What are the pros and cons of getting solar?
The pros are simple. The system pays off, and the numbers add up. So what are the cons in getting solar?
If you finance it (which is usually the best method, since there are incredible rebates) you get a loan, and many people don’t like having another loan on their name, for something which isn’t an essential like a car or house, even though it makes sense.
Also, keep in mind it will affect your debt-to-income ratio – how much you owe divided by how much income you have. It is important if you ever need to get a loan from your bank. For example, if you pay $2,000 a month for your mortgage and another $1,000 for other debts, your monthly debt payments are $3,000. If your gross monthly income is $6,000, then your debt-to-income ratio is 50 percent.
What is involved in getting solar?
As long as you have a stable roof, whether flat or slanted, it’s pretty straight forward. You need to reach out to a contractor that sells solar panels, and then choose one of the payment plans mentioned earlier.
If your roof is in a bad condition, installing solar panels can save on the cost of fixing your roof, as it will then make your roof eligible for rebates.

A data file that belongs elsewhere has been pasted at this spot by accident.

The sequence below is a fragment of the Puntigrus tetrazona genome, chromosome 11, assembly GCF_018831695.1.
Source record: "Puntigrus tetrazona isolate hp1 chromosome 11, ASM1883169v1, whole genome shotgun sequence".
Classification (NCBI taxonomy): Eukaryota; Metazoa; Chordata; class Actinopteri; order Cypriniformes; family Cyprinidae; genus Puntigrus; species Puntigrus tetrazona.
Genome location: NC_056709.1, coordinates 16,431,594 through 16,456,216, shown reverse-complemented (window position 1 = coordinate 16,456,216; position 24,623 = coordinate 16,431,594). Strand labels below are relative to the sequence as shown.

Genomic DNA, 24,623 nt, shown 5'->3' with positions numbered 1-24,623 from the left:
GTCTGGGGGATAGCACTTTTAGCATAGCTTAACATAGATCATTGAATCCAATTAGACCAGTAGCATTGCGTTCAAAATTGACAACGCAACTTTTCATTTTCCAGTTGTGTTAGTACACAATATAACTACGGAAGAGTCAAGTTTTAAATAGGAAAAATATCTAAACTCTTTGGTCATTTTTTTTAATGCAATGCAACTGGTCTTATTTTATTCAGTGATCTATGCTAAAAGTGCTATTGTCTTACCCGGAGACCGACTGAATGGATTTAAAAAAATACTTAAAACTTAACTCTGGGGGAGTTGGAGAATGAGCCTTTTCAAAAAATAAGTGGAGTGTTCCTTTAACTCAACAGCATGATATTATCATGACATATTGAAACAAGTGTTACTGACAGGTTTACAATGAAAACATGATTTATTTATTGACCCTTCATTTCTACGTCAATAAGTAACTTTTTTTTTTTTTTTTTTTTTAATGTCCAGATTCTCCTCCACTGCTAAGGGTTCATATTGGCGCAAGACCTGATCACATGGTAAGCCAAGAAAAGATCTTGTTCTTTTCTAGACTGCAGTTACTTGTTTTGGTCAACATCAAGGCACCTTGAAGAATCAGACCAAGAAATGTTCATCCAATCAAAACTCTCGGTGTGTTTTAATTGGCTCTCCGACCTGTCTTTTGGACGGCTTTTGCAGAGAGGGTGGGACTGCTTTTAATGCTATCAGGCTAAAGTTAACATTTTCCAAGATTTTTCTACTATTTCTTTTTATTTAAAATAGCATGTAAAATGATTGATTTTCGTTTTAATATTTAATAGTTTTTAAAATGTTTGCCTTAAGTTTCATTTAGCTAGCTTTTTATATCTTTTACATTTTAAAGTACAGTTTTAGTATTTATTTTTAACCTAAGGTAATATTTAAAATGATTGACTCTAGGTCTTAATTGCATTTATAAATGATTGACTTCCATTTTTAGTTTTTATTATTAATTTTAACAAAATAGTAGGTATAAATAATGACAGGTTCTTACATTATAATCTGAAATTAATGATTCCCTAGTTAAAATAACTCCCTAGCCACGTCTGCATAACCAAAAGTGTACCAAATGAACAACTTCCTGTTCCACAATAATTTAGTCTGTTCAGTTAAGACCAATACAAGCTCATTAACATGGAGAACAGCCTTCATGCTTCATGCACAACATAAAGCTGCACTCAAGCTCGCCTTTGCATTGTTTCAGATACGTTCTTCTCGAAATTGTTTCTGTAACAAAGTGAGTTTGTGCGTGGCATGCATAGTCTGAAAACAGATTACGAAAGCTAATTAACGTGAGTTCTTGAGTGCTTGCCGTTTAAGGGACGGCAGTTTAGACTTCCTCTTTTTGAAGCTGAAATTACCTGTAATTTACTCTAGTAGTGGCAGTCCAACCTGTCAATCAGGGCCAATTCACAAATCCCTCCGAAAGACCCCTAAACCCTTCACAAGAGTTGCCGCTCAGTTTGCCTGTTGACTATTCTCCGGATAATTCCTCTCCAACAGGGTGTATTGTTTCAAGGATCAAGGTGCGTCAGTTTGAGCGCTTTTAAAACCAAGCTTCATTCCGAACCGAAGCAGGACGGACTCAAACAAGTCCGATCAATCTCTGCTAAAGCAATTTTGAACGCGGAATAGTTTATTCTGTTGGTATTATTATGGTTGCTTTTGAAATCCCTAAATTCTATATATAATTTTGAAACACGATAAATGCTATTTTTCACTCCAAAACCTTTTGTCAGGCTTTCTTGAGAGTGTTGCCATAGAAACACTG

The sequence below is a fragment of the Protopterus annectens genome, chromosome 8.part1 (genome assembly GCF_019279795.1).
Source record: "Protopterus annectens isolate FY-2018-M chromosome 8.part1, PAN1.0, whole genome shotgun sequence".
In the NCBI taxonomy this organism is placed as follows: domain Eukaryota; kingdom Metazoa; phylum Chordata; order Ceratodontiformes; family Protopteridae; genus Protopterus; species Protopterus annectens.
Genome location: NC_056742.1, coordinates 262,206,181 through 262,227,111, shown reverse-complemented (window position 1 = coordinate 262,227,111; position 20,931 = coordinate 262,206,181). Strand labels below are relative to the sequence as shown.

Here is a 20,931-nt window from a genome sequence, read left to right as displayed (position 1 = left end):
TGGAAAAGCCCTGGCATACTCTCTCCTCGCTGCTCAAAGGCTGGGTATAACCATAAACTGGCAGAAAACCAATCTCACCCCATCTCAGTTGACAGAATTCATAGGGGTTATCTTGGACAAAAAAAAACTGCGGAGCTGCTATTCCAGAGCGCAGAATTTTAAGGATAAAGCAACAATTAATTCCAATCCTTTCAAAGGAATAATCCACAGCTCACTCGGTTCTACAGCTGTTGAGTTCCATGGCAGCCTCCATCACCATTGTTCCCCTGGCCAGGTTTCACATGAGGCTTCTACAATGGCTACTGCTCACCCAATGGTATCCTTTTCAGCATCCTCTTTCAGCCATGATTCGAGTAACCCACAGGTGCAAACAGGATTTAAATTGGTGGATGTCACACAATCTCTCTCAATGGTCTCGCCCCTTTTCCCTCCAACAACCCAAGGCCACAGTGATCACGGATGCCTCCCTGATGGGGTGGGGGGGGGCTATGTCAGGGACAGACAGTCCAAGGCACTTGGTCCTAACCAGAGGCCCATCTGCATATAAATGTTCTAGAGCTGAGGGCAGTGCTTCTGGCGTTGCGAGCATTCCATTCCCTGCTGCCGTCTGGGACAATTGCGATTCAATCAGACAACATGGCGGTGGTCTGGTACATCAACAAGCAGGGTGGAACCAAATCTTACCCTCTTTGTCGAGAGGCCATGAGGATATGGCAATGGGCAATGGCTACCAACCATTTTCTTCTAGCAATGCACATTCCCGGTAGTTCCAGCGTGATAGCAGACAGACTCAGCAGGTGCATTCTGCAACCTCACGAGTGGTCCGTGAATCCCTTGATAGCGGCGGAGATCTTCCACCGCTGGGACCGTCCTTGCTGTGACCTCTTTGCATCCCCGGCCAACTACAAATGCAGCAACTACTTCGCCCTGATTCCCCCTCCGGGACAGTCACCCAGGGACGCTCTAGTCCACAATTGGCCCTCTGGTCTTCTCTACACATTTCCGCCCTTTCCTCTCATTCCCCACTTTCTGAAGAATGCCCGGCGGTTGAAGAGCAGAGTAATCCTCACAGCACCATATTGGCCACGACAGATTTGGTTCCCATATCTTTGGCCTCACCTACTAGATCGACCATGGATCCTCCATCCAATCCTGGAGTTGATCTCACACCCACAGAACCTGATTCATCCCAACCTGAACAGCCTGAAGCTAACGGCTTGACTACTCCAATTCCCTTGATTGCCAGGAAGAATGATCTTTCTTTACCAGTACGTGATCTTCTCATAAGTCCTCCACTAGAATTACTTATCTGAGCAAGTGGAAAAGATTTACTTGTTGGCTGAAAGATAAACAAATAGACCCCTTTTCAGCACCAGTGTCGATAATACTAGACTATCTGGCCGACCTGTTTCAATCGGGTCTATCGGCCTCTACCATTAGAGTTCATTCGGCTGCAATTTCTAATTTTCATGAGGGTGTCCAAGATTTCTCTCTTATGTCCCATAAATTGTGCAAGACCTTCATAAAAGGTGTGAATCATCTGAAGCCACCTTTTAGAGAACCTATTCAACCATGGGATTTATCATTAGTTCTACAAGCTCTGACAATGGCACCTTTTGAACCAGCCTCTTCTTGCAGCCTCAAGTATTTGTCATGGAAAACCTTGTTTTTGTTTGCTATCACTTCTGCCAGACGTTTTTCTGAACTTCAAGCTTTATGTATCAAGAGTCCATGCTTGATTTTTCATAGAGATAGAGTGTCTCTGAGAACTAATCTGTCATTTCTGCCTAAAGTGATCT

There are many specific things involved and a contractor can best advise each person based on what they need. The whole process from signing up to installation usually takes 6-8 weeks, with the installation taking 1-2 days.
What should you look out for when getting solar?
- Financing: There are many financing plans, and this is key when getting solar. Make sure your contractor knows not just about the panels, but also about the financing, with low interests rates, and plans that work for you.
- Quality: Solar panels are basically divided into two types: monocrystalline and polycrystalline. Most panels today are monocrystalline, though there are still quality differences between different manufacturers. It may be more expensive for quality panels, but they will also be more efficient and have less panel degradation, which means that they will take many more years until they become less efficient in harnessing the sunlight.
- Warranty: Solar panels don’t need much maintenance, but if necessary, make sure that you have a good warranty. The warranties differ based on the quality of the panels you buy. Some manufactures also offer service; this will ensure that even if your contractor closes down, you will still get support.
- Inverter: There are two kind of inverters;
- Inverter for the entire system: These are cheaper but if it breaks, then the entire solar system on your roof stops working, and will not be producing energy until it is repaired.
- Micro inverters: Each panel has its own inverter, which can cost more, but the whole system won’t break, and one panel inverter can easily be replaced.
- Layout: Make sure you go with a contractor that understands where to best place the panels to maximize sunlight hours.
- Sub-Contracting: Find out if your contractor has an in-house team, or subcontracts all the work. In-house is prefered, since the contractor will be able to service the product better.
As with everything you buy, reach out to people who have solar, and do a little research about the product and contractor before committing.